Has this ever happened in your home?: the baby cried at 4 AM and you couldn’t go back to sleep; the dog got sick on the carpet; the toddler who was partially potty trained peed on the floor three times in a row, for the first time in over a week; the older siblings are perpetually whining and arguing. And as for getting any housework done…! As a result, you are barking out commands to “behave” and “be quiet.” In response to your irritable orders, the children are in a crabby mood, too. You see that there is no end in sight. Yet, it’s only 9:45! You know you’re not going to make it through the day.
This is a very slight exaggeration of a true story—this was us one day! I (Marc) was busy working in my office and took it all in. My pregnant wife then went to the grocery store, children in tow. When she got home, she said that the kids exhibited the worst behavior she had ever experienced with them. I, of course (being the sensitive man that I am), responded, “I could have predicted that.”
You see, when everyone is worn thin and everybody is in a bad mood (frustrated, tired, or just plain irritable), things do not just change by themselves. In fact, you can expect the tone in the home to go from bad to worse, if left unchecked. After this incident, I talked to my wife, all the while thinking that the situation was somewhat what it feels like when my computer is acting up. It can be painfully slow or some features can simply stop working. So how do I respond (being as patient as I am with computers)? I click faster and harder and get frustrated that things just seem to slow down more—or, ultimately, the computer just seizes. How do I get things back to normal again? Reboot: Control—Alt—Delete! Immediately I saw how the concept can also apply to the family.
First, control the situation. Recognize that the environment is not healthy and that the team can’t continue down this path. In our home, we stop everything and call a REBOOT. Everyone gathers in a room and sits down. I (or Cindy, if I am not there) tell the family that the mood is dismal and must change.
Next, alter the path. Ask the family if they want to have a blessed day. Ask them if they feel blessed now. Then tell them that we need to start over and decide to make choices that please God, so that we can experience His joy and peace that day.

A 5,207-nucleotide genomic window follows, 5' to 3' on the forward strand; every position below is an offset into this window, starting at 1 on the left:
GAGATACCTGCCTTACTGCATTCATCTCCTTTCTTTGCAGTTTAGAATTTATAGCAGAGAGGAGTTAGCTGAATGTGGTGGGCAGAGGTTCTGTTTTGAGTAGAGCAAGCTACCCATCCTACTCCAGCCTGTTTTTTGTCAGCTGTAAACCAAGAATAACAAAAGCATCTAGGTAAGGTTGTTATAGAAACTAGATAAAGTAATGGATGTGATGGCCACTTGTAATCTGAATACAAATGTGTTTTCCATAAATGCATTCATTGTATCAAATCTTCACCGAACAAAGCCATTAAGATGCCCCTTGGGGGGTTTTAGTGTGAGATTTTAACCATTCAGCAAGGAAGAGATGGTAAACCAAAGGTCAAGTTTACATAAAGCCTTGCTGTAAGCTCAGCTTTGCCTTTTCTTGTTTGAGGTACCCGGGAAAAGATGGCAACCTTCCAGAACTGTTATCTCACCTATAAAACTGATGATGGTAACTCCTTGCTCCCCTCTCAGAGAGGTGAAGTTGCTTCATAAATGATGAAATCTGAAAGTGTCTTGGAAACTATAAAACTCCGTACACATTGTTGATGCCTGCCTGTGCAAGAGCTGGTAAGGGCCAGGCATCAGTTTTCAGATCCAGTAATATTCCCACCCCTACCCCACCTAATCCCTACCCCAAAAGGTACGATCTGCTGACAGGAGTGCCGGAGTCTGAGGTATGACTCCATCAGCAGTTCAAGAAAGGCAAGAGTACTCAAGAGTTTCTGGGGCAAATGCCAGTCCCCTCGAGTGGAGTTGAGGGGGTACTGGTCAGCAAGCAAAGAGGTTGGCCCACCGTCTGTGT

Finally, delete the past. All misdeeds are forgiven. Children receive a clean slate for their encouragement charts and full opportunity to get all their marks. Every person (moody adults included) must give every other member of the family hugs and kisses and tell them they are sorry for being crabby or for doing whatever it was they had done to contribute to the mood crisis.
This method is exceptional! It really works. We have done this and have turned the tone 180 degrees in our home. Rebooting is a staple part of maintaining peace and joy in our home. It helps parents and children alike to recognize that peace, joy, and success are a choice. We as a family unit can set a joyful and loving tone in the home. Implementing this method encourages everyone in the family to come on board as a team and choose to take advantage of the new start offered.
This is a great reflection of the grace that God extends to us through Christ, offering a fresh start when we’ve chosen the wrong path and come to Him in repentance. We urge you to try this method in order to reduce the expression of negative emotions that threaten to wreak havoc in your home. The Bible says, “Better a dry crust with peace and quiet than a house full of feasting with strife” (Proverbs 17:1)—this is so true! Little else matters in a home with a negative tone.
(Excerpted from The Values-Driven Family)
1 thought on “Improving the Mood: Dealing with Irritability and Frustration”
I think I’m going to hang a big reboot button in plain sight in our main room as a reminder to stop and reboot on these days–before it gets too out of control. How nice it would be to reboot at the first sign of any of us going astray–before we all lead each other into the ditch, so to speak!